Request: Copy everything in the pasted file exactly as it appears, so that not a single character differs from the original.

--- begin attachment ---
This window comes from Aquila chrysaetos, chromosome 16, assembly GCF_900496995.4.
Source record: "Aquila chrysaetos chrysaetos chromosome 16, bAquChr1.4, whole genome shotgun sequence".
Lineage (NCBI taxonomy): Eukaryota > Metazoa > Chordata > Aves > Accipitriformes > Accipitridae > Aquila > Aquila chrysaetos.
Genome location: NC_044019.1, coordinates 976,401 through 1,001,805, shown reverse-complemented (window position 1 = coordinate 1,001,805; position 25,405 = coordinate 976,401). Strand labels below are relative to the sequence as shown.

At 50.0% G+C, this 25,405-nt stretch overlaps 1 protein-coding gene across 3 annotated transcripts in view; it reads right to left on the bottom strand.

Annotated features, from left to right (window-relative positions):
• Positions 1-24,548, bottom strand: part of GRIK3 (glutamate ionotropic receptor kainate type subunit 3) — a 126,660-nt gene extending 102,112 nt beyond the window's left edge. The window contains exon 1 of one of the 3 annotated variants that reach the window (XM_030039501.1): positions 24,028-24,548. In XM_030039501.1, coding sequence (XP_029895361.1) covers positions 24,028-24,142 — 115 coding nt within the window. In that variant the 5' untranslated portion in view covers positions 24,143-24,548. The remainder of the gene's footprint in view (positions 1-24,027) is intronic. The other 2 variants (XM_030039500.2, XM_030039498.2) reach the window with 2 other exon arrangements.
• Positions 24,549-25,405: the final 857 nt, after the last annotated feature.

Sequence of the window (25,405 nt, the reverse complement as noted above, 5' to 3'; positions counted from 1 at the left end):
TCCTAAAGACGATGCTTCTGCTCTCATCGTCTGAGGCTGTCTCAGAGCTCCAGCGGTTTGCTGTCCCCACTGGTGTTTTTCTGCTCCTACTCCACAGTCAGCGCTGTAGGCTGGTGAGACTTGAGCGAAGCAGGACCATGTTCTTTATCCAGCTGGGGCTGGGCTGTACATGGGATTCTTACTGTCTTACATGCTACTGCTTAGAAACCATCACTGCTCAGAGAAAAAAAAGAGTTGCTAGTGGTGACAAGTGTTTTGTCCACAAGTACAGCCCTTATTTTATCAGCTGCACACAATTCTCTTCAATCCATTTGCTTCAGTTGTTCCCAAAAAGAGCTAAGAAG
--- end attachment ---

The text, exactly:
This window comes from Aquila chrysaetos, chromosome 16, assembly GCF_900496995.4.
Source record: "Aquila chrysaetos chrysaetos chromosome 16, bAquChr1.4, whole genome shotgun sequence".
Lineage (NCBI taxonomy): Eukaryota > Metazoa > Chordata > Aves > Accipitriformes > Accipitridae > Aquila > Aquila chrysaetos.
Genome location: NC_044019.1, coordinates 976,401 through 1,001,805, shown reverse-complemented (window position 1 = coordinate 1,001,805; position 25,405 = coordinate 976,401). Strand labels below are relative to the sequence as shown.

At 50.0% G+C, this 25,405-nt stretch overlaps 1 protein-coding gene across 3 annotated transcripts in view; it reads right to left on the bottom strand.

Annotated features, from left to right (window-relative positions):
• Positions 1-24,548, bottom strand: part of GRIK3 (glutamate ionotropic receptor kainate type subunit 3) — a 126,660-nt gene extending 102,112 nt beyond the window's left edge. The window contains exon 1 of one of the 3 annotated variants that reach the window (XM_030039501.1): positions 24,028-24,548. In XM_030039501.1, coding sequence (XP_029895361.1) covers positions 24,028-24,142 — 115 coding nt within the window. In that variant the 5' untranslated portion in view covers positions 24,143-24,548. The remainder of the gene's footprint in view (positions 1-24,027) is intronic. The other 2 variants (XM_030039500.2, XM_030039498.2) reach the window with 2 other exon arrangements.
• Positions 24,549-25,405: the final 857 nt, after the last annotated feature.

Sequence of the window (25,405 nt, the reverse complement as noted above, 5' to 3'; positions counted from 1 at the left end):
TCCTAAAGACGATGCTTCTGCTCTCATCGTCTGAGGCTGTCTCAGAGCTCCAGCGGTTTGCTGTCCCCACTGGTGTTTTTCTGCTCCTACTCCACAGTCAGCGCTGTAGGCTGGTGAGACTTGAGCGAAGCAGGACCATGTTCTTTATCCAGCTGGGGCTGGGCTGTACATGGGATTCTTACTGTCTTACATGCTACTGCTTAGAAACCATCACTGCTCAGAGAAAAAAAAGAGTTGCTAGTGGTGACAAGTGTTTTGTCCACAAGTACAGCCCTTATTTTATCAGCTGCACACAATTCTCTTCAATCCATTTGCTTCAGTTGTTCCCAAAAAGAGCTAAGAAG